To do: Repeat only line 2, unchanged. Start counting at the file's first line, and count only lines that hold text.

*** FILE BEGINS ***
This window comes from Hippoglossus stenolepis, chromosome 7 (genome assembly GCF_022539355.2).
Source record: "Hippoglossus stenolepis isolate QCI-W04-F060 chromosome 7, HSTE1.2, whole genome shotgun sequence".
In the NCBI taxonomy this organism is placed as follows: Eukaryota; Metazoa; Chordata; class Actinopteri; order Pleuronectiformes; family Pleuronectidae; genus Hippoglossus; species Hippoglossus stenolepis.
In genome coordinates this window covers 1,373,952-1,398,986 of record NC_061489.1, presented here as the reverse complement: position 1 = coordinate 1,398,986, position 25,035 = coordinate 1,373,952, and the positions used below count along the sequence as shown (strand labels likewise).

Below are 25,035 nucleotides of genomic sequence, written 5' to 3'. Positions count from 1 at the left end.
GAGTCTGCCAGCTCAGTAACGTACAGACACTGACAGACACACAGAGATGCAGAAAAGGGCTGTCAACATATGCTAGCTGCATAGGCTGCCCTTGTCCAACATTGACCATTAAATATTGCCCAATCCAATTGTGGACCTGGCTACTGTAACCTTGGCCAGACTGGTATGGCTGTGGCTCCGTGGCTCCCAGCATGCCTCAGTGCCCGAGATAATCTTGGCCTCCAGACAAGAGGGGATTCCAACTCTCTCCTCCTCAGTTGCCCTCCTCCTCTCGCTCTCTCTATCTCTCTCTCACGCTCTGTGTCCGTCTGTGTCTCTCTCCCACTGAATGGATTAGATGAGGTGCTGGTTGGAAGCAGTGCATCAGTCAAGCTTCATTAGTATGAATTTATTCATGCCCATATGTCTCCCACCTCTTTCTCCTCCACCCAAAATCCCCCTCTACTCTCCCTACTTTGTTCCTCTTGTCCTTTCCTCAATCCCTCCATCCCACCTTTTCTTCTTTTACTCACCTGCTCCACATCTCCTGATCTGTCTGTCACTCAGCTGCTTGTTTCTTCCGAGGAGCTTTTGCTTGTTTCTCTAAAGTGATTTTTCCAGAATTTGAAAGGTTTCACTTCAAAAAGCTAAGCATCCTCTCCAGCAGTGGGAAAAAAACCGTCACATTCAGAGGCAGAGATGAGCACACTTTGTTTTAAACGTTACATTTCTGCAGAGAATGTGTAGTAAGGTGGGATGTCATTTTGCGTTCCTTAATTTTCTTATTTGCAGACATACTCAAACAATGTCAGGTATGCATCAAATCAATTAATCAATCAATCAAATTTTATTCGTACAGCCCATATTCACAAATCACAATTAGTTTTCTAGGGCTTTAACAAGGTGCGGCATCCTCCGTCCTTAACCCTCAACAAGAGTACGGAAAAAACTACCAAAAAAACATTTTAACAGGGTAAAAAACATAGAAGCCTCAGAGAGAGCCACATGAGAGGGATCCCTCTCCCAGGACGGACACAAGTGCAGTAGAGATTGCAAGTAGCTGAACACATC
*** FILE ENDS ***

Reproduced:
Source record: "Hippoglossus stenolepis isolate QCI-W04-F060 chromosome 7, HSTE1.2, whole genome shotgun sequence".